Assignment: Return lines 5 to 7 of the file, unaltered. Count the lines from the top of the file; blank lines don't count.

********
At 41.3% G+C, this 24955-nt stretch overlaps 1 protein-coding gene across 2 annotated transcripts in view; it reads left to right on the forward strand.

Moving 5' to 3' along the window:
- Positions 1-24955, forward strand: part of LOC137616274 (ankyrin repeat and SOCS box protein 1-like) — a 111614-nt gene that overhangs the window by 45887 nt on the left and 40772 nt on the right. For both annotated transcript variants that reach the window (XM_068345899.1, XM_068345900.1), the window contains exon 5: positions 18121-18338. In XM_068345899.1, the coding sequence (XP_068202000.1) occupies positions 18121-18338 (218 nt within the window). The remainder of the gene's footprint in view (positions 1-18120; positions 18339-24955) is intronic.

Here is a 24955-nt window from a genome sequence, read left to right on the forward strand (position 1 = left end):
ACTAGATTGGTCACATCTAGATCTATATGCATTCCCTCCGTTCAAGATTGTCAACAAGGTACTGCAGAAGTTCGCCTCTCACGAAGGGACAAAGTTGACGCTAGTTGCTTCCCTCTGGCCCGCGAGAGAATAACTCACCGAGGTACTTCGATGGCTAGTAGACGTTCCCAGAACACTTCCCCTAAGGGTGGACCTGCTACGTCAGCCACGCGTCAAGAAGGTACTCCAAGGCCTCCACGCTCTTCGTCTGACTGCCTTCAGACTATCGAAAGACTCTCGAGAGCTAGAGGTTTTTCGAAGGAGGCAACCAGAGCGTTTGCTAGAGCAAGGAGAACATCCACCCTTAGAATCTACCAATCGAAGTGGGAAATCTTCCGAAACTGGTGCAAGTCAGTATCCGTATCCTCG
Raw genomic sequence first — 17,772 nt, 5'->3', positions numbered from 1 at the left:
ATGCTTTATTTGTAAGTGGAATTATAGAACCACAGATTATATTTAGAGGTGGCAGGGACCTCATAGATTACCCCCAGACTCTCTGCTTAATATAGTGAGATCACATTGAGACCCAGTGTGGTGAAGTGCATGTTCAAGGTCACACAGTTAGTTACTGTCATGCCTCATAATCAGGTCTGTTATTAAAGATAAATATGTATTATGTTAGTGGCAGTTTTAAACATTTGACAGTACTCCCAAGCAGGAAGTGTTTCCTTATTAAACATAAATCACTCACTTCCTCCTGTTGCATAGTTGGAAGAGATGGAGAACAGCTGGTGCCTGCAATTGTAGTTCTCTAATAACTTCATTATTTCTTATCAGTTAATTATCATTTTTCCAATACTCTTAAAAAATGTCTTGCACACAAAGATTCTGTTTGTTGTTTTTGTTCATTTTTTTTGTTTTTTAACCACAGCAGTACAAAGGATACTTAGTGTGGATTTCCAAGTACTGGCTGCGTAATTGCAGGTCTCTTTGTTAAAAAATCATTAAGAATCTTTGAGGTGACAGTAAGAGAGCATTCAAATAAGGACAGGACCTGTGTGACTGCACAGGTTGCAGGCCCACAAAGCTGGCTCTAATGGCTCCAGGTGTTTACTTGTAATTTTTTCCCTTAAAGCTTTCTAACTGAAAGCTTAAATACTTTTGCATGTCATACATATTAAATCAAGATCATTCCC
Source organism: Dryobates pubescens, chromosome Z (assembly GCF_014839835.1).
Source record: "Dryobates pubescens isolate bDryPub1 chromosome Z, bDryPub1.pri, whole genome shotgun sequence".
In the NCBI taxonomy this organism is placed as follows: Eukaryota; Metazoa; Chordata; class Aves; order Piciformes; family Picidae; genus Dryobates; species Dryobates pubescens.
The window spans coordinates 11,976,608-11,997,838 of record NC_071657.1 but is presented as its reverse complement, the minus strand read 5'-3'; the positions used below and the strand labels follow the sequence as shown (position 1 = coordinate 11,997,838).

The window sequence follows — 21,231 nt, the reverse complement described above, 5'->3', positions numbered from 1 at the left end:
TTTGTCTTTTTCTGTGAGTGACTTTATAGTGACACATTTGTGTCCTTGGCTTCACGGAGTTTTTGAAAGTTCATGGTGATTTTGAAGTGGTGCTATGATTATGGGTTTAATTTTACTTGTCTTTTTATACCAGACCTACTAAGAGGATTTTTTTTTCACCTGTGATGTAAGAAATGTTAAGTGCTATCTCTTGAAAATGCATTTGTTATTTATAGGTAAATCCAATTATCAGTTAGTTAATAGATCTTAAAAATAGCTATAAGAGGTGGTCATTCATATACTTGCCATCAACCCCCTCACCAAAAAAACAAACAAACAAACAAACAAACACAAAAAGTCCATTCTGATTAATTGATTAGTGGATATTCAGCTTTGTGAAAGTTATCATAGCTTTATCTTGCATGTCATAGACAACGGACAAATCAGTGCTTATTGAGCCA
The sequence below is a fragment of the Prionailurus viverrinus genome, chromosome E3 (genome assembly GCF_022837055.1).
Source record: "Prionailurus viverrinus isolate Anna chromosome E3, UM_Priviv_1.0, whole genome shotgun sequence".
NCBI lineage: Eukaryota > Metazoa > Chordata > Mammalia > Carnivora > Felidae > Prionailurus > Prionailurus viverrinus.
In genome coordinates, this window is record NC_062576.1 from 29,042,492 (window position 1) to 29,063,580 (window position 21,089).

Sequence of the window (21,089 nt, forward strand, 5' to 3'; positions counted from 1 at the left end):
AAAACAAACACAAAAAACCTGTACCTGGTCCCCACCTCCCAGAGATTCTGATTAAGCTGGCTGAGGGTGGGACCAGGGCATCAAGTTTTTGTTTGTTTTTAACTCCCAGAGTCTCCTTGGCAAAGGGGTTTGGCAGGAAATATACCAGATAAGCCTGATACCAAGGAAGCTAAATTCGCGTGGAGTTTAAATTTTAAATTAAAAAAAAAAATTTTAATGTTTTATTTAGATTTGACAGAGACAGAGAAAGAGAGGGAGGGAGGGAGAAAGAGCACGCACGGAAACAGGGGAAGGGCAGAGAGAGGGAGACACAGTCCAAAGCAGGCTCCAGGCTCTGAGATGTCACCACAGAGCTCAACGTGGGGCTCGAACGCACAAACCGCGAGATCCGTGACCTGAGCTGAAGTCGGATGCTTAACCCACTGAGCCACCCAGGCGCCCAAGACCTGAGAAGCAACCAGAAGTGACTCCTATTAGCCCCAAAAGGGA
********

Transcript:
ACTAGATTGGTCACATCTAGATCTATATGCATTCCCTCCGTTCAAGATTGTCAACAAGGTACTGCAGAAGTTCGCCTCTCACGAAGGGACAAAGTTGACGCTAGTTGCTTCCCTCTGGCCCGCGAGAGAATAACTCACCGAGGTACTTCGATGGCTAGTAGACGTTCCCAGAACACTTCCCCTAAGGGTGGACCTGCTACGTCAGCCACGCGTCAAGAAGGTACTCCAAGGCCTCCACGCTCTTCGTCTGACTGCCTTCAGACTATCGAAAGACTCTCGAGAGCTAGAGGTTTTTCGAAGGAGGCAACCAGAGCGTTTGCTAGAGCAAGGAGAACATCCACCCTTAGAATCTACCAATCGAAGTGGGAAATCTTCCGAAACTGGTGCAAGTCAGTATCCGTATCCTCG
Raw genomic sequence first — 17,772 nt, 5'->3', positions numbered from 1 at the left:
ATGCTTTATTTGTAAGTGGAATTATAGAACCACAGATTATATTTAGAGGTGGCAGGGACCTCATAGATTACCCCCAGACTCTCTGCTTAATATAGTGAGATCACATTGAGACCCAGTGTGGTGAAGTGCATGTTCAAGGTCACACAGTTAGTTACTGTCATGCCTCATAATCAGGTCTGTTATTAAAGATAAATATGTATTATGTTAGTGGCAGTTTTAAACATTTGACAGTACTCCCAAGCAGGAAGTGTTTCCTTATTAAACATAAATCACTCACTTCCTCCTGTTGCATAGTTGGAAGAGATGGAGAACAGCTGGTGCCTGCAATTGTAGTTCTCTAATAACTTCATTATTTCTTATCAGTTAATTATCATTTTTCCAATACTCTTAAAAAATGTCTTGCACACAAAGATTCTGTTTGTTGTTTTTGTTCATTTTTTTTGTTTTTTAACCACAGCAGTACAAAGGATACTTAGTGTGGATTTCCAAGTACTGGCTGCGTAATTGCAGGTCTCTTTGTTAAAAAATCATTAAGAATCTTTGAGGTGACAGTAAGAGAGCATTCAAATAAGGACAGGACCTGTGTGACTGCACAGGTTGCAGGCCCACAAAGCTGGCTCTAATGGCTCCAGGTGTTTACTTGTAATTTTTTCCCTTAAAGCTTTCTAACTGAAAGCTTAAATACTTTTGCATGTCATACATATTAAATCAAGATCATTCCC